Solving the TP-AGB STAR Conundrum: a KEY to Galaxy.. (STARKEY)
Solving the TP-AGB STAR Conundrum: a KEY to Galaxy Evolution
Start date: May 1, 2014,
End date: Apr 30, 2019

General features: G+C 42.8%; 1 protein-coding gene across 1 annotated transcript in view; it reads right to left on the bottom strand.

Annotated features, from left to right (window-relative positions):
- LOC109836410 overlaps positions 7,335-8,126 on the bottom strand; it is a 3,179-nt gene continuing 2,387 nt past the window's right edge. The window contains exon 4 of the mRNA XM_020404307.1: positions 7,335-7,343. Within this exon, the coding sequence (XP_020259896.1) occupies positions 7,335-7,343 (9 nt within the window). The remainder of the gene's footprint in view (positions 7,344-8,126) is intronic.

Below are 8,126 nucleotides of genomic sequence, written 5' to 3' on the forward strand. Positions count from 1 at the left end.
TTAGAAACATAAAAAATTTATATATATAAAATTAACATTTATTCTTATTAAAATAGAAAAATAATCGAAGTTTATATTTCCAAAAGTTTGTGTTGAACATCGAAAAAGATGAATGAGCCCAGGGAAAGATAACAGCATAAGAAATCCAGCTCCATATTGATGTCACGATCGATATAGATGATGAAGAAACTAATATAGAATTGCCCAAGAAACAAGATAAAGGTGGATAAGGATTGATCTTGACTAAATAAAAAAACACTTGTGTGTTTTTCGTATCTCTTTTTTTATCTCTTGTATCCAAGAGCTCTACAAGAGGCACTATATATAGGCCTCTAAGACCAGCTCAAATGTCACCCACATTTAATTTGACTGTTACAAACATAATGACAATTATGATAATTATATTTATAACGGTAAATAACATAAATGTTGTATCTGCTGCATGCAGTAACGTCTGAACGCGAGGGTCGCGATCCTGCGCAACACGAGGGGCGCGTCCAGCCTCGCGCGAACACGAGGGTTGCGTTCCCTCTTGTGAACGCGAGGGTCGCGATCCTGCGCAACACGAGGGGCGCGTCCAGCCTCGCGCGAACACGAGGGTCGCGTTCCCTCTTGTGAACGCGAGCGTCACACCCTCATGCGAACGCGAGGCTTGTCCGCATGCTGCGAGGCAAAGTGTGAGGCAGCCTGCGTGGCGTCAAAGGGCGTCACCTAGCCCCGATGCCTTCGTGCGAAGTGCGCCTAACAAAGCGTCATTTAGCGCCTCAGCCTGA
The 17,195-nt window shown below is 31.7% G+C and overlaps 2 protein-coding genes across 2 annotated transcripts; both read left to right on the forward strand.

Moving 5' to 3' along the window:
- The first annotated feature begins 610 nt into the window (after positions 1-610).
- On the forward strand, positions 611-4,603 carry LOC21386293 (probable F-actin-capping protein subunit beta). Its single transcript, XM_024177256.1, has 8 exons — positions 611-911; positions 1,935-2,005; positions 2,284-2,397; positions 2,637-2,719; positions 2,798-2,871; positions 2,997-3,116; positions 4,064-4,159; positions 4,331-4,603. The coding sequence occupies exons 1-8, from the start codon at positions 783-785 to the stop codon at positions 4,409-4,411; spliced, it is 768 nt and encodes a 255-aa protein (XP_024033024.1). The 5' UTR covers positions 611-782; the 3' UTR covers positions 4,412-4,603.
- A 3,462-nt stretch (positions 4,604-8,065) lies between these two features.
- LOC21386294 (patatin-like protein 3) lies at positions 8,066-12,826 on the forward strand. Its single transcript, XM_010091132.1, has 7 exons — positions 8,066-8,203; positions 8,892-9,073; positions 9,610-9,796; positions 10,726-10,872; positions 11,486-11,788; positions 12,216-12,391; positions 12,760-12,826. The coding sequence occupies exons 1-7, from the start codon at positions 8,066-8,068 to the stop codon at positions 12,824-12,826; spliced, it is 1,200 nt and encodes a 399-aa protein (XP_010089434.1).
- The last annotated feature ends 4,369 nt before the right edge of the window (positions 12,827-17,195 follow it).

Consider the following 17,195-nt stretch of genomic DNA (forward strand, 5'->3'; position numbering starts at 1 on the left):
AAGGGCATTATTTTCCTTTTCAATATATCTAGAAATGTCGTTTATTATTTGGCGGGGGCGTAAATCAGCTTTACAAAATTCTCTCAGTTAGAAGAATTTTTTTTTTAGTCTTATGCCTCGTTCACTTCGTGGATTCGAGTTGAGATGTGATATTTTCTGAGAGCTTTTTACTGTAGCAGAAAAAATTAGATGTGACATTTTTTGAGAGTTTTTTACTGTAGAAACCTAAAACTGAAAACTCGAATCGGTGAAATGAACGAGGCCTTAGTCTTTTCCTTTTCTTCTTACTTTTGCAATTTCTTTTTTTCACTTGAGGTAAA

"Models of the Thermally Pulsing Asymptotic Giant Branch (TP-AGB) stellar evolutionary phase play a critical role across astrophysics, from the chemical composition of meteorites belonging to the pre-solar nebula up to galaxy evolution in the high-redshift Universe. In spite of its importance, the modelling of TP-AGB is still affected by large uncertainties that propagate into the field of extragalactic astronomy, degrading the predicting power of current population synthesis models of galaxies. The major goal of this proposal is to remedy this persistent condition of uncertainty and controversy. The solution to the TP-AGB star conundrum will be provided by a new approach, which stands on the optimised integration of a) state-of-the-art theoretical tools to account for the complex physics of TP-AGB stars (evolution, nucleosynthesis, pulsation, winds, dust formation, etc.), and b) exceptionally high-quality observations of resolved TP-AGB stellar populations in stars clusters and nearby galaxies (Magellanic Clouds, M31, dwarf galaxies up to 4 Mpc) with reliable measurements of their star formation histories. We will adopt a global calibration method, in which TP-AGB evolution models are required to simultaneously reproduce a set of well-defined observational constraints (distributions of luminosities, colours, pulsation periods, dust mass-loss rates, expansion velocities of dusty envelopes, etc.). This project will deepen our understanding of TP-AGB physics profoundly, and provide wide-spread community benefits as well. We will publicly release well-tested and reliable ``TP-AGB products'', including stellar tracks, isochrones in all photometric systems, and chemical yields for both gas and dust. Eventually these products will be embedded in the stellar population synthesis models that are routinely used to analyse the integrated galaxy observables that probe the extragalactic Universe."
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